Lent is a season of reflection, sacrifice, and cleansing. “Create in me a clean heart, O God, and renew a right spirit within me.” (Psalm 51:10)

To honor this sacred season of the church year, I created Four Pieces for Lent - a digital collection of four pieces for 2-3 octave handbells (12-19 bells). These pieces are designed to add a creative element into your services.

The collection includes a solo arrangement of “When I Survey the Wondrous Cross,” a processional for 12 bells (seven players), a hymn descant for “Fairest Lord Jesus,” and a solo setting of “What Wondrous Love Is This” for 12 bells and solo instrument.

2019 Book List

2019 Book List

One of my favorite things to do this time of year is make a list of books I’d like to read in the year ahead.

If you’ve been following along with me for a while, you know I don’t always get to all the books I have planned (full confession), and sometimes, I deviate from my list in favor of other books that I encounter during the year.

Regardless, I like to begin the year with intention and keep a running list of books that I want to read. (Here are my book lists from 2018, 2017, and 2016, in case you’re curious).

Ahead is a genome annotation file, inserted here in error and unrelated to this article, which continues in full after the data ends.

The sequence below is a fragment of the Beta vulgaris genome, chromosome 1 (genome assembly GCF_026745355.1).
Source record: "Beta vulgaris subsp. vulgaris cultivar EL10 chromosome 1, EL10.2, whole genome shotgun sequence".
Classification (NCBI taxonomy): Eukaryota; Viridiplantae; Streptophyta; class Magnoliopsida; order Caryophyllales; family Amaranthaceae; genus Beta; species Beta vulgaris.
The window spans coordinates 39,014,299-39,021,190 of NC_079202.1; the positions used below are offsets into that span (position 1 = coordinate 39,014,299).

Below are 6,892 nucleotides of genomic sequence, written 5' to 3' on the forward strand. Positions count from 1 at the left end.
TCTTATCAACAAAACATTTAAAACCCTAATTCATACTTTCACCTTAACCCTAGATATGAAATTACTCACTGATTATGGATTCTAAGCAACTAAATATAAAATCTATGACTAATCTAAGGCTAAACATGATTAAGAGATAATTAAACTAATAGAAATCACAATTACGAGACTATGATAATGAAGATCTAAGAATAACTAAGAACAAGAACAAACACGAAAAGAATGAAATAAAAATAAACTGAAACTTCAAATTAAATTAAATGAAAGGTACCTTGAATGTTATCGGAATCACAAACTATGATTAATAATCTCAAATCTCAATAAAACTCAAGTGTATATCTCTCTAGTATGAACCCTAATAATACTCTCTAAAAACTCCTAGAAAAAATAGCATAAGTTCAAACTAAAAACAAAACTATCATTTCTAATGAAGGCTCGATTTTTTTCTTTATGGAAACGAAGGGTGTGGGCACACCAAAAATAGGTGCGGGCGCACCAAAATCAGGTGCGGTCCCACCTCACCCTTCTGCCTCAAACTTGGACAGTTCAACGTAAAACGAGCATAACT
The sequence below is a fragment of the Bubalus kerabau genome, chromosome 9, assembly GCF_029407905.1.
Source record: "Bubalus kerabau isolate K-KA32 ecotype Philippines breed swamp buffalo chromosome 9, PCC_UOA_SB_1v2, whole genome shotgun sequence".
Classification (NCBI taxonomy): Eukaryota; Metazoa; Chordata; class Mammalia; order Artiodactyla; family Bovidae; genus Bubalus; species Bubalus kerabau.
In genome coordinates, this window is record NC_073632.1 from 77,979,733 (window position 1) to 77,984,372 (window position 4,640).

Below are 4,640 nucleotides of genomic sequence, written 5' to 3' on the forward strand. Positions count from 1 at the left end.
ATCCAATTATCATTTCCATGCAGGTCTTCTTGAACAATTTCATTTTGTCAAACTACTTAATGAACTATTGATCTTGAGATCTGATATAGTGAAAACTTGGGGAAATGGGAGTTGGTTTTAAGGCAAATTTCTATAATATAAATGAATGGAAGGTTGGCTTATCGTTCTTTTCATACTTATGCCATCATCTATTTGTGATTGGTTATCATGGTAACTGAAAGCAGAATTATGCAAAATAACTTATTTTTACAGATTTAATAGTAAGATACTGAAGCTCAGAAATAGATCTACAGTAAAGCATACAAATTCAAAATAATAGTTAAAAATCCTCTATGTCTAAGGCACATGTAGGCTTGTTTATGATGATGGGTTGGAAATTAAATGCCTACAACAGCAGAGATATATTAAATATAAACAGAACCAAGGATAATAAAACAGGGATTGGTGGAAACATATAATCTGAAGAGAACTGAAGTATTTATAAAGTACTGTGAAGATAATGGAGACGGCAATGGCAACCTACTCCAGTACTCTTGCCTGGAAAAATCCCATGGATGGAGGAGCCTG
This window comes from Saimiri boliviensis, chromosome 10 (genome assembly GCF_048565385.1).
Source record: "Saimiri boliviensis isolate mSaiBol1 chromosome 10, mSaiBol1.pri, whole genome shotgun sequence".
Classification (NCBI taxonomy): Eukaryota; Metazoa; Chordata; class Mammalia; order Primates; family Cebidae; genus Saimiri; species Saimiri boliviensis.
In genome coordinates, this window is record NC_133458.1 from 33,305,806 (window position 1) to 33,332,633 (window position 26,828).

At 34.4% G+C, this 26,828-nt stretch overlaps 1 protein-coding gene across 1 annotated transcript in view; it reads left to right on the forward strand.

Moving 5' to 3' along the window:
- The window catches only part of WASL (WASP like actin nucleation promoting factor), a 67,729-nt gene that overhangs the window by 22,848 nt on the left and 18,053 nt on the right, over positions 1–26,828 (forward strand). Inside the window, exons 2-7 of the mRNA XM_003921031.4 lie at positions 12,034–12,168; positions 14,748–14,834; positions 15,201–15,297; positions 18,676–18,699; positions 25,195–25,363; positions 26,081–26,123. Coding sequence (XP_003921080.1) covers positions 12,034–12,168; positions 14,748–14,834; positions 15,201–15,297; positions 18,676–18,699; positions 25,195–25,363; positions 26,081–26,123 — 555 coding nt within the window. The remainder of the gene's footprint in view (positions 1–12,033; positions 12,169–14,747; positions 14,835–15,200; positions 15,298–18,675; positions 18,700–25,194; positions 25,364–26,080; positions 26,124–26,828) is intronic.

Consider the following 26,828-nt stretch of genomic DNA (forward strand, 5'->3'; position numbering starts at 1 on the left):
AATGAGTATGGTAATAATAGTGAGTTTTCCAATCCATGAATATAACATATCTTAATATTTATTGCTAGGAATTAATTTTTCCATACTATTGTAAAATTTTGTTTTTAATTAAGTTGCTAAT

This year, I’m choosing books from seven different categories:

Let's Get Back to the Basics: A Free 5-Day Workshop for Church Musicians & Music Educators

Let's Get Back to the Basics: A Free 5-Day Workshop for Church Musicians & Music Educators

It’s the first week of the New Year and let me guess:

You’re looking back at 2018 and feeling a little worn out. You feel scattered. Your teaching approach feels haphazard and reactionary, and you wish you’d been a little more consistent these past few months.

You want 2019 to be different, but you’re not sure where to start.

You want to be the best teacher you can be, but taking on the task of improving your teaching skills is daunting. You’re not sure what to change or do differently.

Can you relate to that?